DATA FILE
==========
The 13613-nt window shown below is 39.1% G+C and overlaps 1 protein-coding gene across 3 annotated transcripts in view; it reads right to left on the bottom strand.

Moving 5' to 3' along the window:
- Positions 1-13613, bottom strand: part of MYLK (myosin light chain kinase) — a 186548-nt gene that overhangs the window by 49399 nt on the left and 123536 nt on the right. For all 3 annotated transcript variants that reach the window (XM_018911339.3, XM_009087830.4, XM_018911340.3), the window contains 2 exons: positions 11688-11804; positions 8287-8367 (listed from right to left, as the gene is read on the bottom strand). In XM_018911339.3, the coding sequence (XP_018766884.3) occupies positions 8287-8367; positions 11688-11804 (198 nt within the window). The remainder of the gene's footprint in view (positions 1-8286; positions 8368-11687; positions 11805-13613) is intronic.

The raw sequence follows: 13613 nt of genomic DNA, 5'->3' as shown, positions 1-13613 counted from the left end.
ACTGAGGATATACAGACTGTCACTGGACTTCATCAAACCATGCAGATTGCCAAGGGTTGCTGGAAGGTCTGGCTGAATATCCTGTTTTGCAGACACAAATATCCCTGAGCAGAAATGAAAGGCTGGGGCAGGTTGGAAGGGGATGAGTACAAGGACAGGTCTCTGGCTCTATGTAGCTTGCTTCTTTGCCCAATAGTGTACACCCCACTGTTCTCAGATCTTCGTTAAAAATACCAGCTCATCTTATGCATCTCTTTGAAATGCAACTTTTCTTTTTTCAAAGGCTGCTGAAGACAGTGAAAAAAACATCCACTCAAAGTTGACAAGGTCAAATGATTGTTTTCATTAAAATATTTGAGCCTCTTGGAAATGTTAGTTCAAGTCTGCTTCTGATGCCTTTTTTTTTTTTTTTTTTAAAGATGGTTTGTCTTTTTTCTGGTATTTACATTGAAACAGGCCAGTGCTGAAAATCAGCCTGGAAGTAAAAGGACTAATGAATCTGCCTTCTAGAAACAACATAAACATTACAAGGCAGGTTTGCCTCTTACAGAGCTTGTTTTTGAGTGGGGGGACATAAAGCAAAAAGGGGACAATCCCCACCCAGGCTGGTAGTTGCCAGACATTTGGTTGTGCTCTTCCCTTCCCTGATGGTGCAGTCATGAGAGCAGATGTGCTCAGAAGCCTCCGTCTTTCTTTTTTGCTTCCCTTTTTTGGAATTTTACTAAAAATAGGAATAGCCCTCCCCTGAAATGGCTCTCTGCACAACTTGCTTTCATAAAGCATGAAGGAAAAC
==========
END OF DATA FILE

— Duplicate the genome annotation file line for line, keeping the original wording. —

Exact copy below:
The 13613-nt window shown below is 39.1% G+C and overlaps 1 protein-coding gene across 3 annotated transcripts in view; it reads right to left on the bottom strand.

Moving 5' to 3' along the window:
- Positions 1-13613, bottom strand: part of MYLK (myosin light chain kinase) — a 186548-nt gene that overhangs the window by 49399 nt on the left and 123536 nt on the right. For all 3 annotated transcript variants that reach the window (XM_018911339.3, XM_009087830.4, XM_018911340.3), the window contains 2 exons: positions 11688-11804; positions 8287-8367 (listed from right to left, as the gene is read on the bottom strand). In XM_018911339.3, the coding sequence (XP_018766884.3) occupies positions 8287-8367; positions 11688-11804 (198 nt within the window). The remainder of the gene's footprint in view (positions 1-8286; positions 8368-11687; positions 11805-13613) is intronic.

The raw sequence follows: 13613 nt of genomic DNA, 5'->3' as shown, positions 1-13613 counted from the left end.
ACTGAGGATATACAGACTGTCACTGGACTTCATCAAACCATGCAGATTGCCAAGGGTTGCTGGAAGGTCTGGCTGAATATCCTGTTTTGCAGACACAAATATCCCTGAGCAGAAATGAAAGGCTGGGGCAGGTTGGAAGGGGATGAGTACAAGGACAGGTCTCTGGCTCTATGTAGCTTGCTTCTTTGCCCAATAGTGTACACCCCACTGTTCTCAGATCTTCGTTAAAAATACCAGCTCATCTTATGCATCTCTTTGAAATGCAACTTTTCTTTTTTCAAAGGCTGCTGAAGACAGTGAAAAAAACATCCACTCAAAGTTGACAAGGTCAAATGATTGTTTTCATTAAAATATTTGAGCCTCTTGGAAATGTTAGTTCAAGTCTGCTTCTGATGCCTTTTTTTTTTTTTTTTTTAAAGATGGTTTGTCTTTTTTCTGGTATTTACATTGAAACAGGCCAGTGCTGAAAATCAGCCTGGAAGTAAAAGGACTAATGAATCTGCCTTCTAGAAACAACATAAACATTACAAGGCAGGTTTGCCTCTTACAGAGCTTGTTTTTGAGTGGGGGGACATAAAGCAAAAAGGGGACAATCCCCACCCAGGCTGGTAGTTGCCAGACATTTGGTTGTGCTCTTCCCTTCCCTGATGGTGCAGTCATGAGAGCAGATGTGCTCAGAAGCCTCCGTCTTTCTTTTTTGCTTCCCTTTTTTGGAATTTTACTAAAAATAGGAATAGCCCTCCCCTGAAATGGCTCTCTGCACAACTTGCTTTCATAAAGCATGAAGGAAAAC